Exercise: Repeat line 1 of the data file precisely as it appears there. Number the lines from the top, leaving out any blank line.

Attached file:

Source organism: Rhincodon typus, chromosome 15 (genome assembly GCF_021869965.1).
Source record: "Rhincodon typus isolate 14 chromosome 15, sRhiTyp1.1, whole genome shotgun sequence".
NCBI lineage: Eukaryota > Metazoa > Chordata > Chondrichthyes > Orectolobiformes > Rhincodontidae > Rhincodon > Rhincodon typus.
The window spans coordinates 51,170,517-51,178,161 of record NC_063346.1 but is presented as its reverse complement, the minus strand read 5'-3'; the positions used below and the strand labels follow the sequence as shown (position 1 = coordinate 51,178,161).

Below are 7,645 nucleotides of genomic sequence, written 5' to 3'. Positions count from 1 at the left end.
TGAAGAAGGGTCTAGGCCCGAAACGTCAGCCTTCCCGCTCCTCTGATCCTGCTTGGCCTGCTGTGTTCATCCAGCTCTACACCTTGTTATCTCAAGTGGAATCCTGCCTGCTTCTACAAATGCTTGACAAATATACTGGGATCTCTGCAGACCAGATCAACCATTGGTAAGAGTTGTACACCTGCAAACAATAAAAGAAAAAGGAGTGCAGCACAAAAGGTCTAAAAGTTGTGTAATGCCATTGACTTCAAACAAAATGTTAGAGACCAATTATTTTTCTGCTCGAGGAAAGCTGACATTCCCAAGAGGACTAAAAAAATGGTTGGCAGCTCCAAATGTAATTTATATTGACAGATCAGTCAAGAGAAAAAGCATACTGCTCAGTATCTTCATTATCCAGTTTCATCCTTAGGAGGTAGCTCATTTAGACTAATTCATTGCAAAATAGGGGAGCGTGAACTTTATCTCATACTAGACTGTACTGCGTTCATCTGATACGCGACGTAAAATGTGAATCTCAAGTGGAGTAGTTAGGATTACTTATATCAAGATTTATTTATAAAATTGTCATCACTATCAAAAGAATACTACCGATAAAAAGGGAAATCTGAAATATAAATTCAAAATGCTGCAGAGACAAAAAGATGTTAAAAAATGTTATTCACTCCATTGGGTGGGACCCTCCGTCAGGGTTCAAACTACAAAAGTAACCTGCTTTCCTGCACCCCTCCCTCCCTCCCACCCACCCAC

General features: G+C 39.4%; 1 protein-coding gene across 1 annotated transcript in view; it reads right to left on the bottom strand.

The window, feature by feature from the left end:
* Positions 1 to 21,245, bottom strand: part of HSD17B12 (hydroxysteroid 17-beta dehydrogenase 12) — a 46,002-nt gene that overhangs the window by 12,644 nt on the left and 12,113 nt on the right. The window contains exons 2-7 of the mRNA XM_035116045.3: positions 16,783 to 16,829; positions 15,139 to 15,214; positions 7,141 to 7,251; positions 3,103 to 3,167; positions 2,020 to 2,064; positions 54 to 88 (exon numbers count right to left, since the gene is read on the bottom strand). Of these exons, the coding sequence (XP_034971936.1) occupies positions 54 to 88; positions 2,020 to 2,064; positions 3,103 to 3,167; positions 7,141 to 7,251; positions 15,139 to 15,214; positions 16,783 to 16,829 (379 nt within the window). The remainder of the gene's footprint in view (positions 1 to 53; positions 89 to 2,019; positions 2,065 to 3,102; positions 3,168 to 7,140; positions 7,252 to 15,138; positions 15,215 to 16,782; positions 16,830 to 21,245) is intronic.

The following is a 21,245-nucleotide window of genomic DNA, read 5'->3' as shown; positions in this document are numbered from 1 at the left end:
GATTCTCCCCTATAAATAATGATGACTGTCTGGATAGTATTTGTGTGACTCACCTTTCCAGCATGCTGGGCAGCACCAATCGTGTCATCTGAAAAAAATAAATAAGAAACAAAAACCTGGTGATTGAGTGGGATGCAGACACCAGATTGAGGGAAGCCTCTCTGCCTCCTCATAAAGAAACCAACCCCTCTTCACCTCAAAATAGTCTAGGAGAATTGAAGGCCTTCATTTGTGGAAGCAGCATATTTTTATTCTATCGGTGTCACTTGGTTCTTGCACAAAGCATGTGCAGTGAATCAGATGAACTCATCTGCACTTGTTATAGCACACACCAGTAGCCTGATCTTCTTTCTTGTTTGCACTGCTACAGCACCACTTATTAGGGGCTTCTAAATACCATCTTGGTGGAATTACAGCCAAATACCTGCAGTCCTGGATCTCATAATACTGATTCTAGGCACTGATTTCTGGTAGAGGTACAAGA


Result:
Source organism: Rhincodon typus, chromosome 15 (genome assembly GCF_021869965.1).